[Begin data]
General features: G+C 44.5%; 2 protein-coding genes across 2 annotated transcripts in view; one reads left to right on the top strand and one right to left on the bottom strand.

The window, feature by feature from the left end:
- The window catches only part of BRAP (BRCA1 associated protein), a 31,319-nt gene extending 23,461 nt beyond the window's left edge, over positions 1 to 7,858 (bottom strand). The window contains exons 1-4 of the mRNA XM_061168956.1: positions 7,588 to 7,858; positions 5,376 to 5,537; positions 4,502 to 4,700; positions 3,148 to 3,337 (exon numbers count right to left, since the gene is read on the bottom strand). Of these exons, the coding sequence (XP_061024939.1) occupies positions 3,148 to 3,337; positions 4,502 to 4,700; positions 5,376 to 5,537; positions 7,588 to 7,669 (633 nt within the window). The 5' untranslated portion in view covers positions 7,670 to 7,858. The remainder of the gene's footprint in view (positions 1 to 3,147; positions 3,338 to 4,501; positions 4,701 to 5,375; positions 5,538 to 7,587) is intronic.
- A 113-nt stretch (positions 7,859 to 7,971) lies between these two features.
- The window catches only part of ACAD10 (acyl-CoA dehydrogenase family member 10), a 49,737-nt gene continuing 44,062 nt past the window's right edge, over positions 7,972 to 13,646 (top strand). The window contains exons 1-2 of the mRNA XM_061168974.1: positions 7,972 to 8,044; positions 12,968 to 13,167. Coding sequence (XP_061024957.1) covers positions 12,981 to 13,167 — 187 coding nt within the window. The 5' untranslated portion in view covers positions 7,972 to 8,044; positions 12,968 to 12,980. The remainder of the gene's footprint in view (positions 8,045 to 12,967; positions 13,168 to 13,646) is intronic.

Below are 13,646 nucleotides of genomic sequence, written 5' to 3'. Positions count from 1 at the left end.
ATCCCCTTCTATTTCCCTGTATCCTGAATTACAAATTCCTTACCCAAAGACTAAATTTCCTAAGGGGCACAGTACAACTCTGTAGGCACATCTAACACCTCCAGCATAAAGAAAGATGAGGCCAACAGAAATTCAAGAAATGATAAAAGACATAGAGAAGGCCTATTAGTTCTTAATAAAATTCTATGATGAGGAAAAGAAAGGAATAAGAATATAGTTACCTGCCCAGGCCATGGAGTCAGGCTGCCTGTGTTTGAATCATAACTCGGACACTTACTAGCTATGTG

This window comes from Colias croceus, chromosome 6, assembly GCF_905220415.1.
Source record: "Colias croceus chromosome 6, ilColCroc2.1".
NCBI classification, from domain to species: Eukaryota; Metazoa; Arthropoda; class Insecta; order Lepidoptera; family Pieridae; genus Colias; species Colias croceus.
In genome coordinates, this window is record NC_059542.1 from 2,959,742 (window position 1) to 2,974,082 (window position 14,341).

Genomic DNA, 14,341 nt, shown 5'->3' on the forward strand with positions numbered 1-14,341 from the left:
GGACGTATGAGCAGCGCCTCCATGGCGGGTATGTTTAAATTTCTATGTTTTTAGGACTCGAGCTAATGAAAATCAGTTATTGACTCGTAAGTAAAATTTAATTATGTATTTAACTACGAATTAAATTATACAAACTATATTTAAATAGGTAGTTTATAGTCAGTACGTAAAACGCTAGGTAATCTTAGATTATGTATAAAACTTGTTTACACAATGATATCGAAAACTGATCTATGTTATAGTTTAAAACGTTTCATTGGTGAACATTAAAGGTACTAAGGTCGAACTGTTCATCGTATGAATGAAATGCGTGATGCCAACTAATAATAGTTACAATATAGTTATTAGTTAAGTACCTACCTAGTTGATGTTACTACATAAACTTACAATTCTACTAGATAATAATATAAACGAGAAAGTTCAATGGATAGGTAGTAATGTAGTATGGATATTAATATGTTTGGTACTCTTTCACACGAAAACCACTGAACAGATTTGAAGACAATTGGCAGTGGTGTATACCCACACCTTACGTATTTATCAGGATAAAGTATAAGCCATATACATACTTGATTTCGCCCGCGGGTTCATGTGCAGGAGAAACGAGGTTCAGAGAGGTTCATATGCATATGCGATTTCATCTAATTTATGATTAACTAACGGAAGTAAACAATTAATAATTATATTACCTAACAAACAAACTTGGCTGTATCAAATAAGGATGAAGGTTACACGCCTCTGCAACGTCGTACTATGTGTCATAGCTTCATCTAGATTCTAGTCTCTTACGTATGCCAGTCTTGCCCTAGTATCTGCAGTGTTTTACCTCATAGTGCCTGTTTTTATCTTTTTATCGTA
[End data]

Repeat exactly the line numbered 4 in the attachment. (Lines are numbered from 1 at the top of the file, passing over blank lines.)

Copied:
- A 113-nt stretch (positions 7,859 to 7,971) lies between these two features.